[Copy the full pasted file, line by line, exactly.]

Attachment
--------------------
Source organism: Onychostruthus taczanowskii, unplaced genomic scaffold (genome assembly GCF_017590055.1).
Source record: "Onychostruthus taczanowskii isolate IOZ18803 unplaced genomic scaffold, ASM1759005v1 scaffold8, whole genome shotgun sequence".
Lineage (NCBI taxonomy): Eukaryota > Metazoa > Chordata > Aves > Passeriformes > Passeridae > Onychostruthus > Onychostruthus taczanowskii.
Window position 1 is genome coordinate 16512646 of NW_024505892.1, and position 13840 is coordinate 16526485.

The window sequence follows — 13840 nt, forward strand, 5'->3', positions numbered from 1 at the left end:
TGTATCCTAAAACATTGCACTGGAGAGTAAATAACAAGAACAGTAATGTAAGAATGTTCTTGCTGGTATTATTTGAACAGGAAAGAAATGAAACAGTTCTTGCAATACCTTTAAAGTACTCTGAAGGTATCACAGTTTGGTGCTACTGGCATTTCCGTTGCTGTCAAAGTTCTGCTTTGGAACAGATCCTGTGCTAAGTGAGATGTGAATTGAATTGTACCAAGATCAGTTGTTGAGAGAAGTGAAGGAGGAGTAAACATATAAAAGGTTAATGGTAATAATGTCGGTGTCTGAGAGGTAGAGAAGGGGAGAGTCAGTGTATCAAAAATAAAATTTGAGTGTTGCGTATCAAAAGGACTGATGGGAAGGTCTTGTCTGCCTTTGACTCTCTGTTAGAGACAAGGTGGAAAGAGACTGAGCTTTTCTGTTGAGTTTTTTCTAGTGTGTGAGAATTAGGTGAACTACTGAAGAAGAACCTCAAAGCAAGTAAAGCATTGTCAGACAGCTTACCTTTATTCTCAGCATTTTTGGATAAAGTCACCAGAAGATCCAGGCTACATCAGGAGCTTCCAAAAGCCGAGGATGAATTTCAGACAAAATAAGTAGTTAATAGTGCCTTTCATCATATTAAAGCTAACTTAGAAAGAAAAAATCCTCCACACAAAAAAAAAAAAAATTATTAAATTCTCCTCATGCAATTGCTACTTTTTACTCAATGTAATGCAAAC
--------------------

Source organism: Onychostruthus taczanowskii, unplaced genomic scaffold (genome assembly GCF_017590055.1).
Source record: "Onychostruthus taczanowskii isolate IOZ18803 unplaced genomic scaffold, ASM1759005v1 scaffold8, whole genome shotgun sequence".
Lineage (NCBI taxonomy): Eukaryota > Metazoa > Chordata > Aves > Passeriformes > Passeridae > Onychostruthus > Onychostruthus taczanowskii.
Window position 1 is genome coordinate 16512646 of NW_024505892.1, and position 13840 is coordinate 16526485.

The window sequence follows — 13840 nt, forward strand, 5'->3', positions numbered from 1 at the left end:
TGTATCCTAAAACATTGCACTGGAGAGTAAATAACAAGAACAGTAATGTAAGAATGTTCTTGCTGGTATTATTTGAACAGGAAAGAAATGAAACAGTTCTTGCAATACCTTTAAAGTACTCTGAAGGTATCACAGTTTGGTGCTACTGGCATTTCCGTTGCTGTCAAAGTTCTGCTTTGGAACAGATCCTGTGCTAAGTGAGATGTGAATTGAATTGTACCAAGATCAGTTGTTGAGAGAAGTGAAGGAGGAGTAAACATATAAAAGGTTAATGGTAATAATGTCGGTGTCTGAGAGGTAGAGAAGGGGAGAGTCAGTGTATCAAAAATAAAATTTGAGTGTTGCGTATCAAAAGGACTGATGGGAAGGTCTTGTCTGCCTTTGACTCTCTGTTAGAGACAAGGTGGAAAGAGACTGAGCTTTTCTGTTGAGTTTTTTCTAGTGTGTGAGAATTAGGTGAACTACTGAAGAAGAACCTCAAAGCAAGTAAAGCATTGTCAGACAGCTTACCTTTATTCTCAGCATTTTTGGATAAAGTCACCAGAAGATCCAGGCTACATCAGGAGCTTCCAAAAGCCGAGGATGAATTTCAGACAAAATAAGTAGTTAATAGTGCCTTTCATCATATTAAAGCTAACTTAGAAAGAAAAAATCCTCCACACAAAAAAAAAAAAAATTATTAAATTCTCCTCATGCAATTGCTACTTTTTACTCAATGTAATGCAAAC